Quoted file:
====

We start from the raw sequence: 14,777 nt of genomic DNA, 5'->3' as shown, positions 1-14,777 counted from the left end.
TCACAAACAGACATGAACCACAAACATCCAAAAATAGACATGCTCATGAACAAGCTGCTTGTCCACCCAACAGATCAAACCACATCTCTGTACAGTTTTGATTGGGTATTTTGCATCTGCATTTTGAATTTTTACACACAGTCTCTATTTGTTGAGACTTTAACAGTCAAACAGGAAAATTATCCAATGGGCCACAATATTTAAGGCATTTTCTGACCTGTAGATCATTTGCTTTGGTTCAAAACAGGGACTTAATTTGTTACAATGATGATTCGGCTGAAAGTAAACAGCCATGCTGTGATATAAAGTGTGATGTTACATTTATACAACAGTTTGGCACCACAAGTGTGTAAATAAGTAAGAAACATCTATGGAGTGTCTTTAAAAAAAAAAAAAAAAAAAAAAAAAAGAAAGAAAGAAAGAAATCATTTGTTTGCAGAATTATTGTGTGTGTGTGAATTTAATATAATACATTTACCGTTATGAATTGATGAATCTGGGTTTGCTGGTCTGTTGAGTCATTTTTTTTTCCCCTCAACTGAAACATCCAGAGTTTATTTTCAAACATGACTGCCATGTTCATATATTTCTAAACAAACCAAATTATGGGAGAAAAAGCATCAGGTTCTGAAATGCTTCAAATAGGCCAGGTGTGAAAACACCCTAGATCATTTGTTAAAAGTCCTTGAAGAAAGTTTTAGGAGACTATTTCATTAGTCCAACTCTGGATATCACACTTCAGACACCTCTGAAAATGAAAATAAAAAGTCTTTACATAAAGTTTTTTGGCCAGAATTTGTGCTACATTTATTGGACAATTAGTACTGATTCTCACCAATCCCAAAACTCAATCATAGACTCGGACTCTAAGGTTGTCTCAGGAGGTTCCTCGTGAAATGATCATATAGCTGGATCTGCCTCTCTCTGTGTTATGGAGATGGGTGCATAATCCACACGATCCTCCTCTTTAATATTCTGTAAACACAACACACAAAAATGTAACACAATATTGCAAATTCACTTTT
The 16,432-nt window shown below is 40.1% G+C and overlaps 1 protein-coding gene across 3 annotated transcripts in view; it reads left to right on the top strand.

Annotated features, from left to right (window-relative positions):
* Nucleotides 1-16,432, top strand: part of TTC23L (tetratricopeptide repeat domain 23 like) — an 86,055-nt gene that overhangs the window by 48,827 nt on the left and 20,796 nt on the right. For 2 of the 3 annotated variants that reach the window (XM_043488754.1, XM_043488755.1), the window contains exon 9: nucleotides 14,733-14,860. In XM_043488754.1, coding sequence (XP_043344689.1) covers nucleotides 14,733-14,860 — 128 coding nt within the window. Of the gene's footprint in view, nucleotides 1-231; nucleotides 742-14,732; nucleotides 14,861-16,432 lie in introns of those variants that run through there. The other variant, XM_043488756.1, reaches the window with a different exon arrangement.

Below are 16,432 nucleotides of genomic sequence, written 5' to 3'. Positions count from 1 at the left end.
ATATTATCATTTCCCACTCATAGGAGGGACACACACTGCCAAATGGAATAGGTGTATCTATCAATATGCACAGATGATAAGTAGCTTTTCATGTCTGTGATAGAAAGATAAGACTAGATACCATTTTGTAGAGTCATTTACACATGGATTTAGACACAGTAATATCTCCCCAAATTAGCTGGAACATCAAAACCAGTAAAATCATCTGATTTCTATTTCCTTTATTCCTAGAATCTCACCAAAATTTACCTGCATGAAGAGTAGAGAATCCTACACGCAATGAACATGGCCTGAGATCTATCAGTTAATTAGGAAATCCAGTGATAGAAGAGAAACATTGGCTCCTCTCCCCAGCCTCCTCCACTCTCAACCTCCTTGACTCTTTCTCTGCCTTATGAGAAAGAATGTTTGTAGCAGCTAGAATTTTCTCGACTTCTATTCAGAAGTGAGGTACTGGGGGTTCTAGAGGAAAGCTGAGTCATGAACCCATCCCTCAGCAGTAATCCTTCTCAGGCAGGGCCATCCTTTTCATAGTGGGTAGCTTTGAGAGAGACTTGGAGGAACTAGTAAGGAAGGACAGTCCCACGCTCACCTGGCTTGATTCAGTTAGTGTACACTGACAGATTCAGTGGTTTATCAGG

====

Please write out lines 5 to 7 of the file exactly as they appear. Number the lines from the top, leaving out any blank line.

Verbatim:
* Nucleotides 1-16,432, top strand: part of TTC23L (tetratricopeptide repeat domain 23 like) — an 86,055-nt gene that overhangs the window by 48,827 nt on the left and 20,796 nt on the right. For 2 of the 3 annotated variants that reach the window (XM_043488754.1, XM_043488755.1), the window contains exon 9: nucleotides 14,733-14,860. In XM_043488754.1, coding sequence (XP_043344689.1) covers nucleotides 14,733-14,860 — 128 coding nt within the window. Of the gene's footprint in view, nucleotides 1-231; nucleotides 742-14,732; nucleotides 14,861-16,432 lie in introns of those variants that run through there. The other variant, XM_043488756.1, reaches the window with a different exon arrangement.

Below are 16,432 nucleotides of genomic sequence, written 5' to 3'. Positions count from 1 at the left end.
ATATTATCATTTCCCACTCATAGGAGGGACACACACTGCCAAATGGAATAGGTGTATCTATCAATATGCACAGATGATAAGTAGCTTTTCATGTCTGTGATAGAAAGATAAGACTAGATACCATTTTGTAGAGTCATTTACACATGGATTTAGACACAGTAATATCTCCCCAAATTAGCTGGAACATCAAAACCAGTAAAATCATCTGATTTCTATTTCCTTTATTCCTAGAATCTCACCAAAATTTACCTGCATGAAGAGTAGAGAATCCTACACGCAATGAACATGGCCTGAGATCTATCAGTTAATTAGGAAATCCAGTGATAGAAGAGAAACATTGGCTCCTCTCCCCAGCCTCCTCCACTCTCAACCTCCTTGACTCTTTCTCTGCCTTATGAGAAAGAATGTTTGTAGCAGCTAGAATTTTCTCGACTTCTATTCAGAAGTGAGGTACTGGGGGTTCTAGAGGAAAGCTGAGTCATGAACCCATCCCTCAGCAGTAATCCTTCTCAGGCAGGGCCATCCTTTTCATAGTGGGTAGCTTTGAGAGAGACTTGGAGGAACTAGTAAGGAAGGACAGTCCCACGCTCACCTGGCTTGATTCAGTTAGTGTACACTGACAGATTCAGTGGTTTATCAGG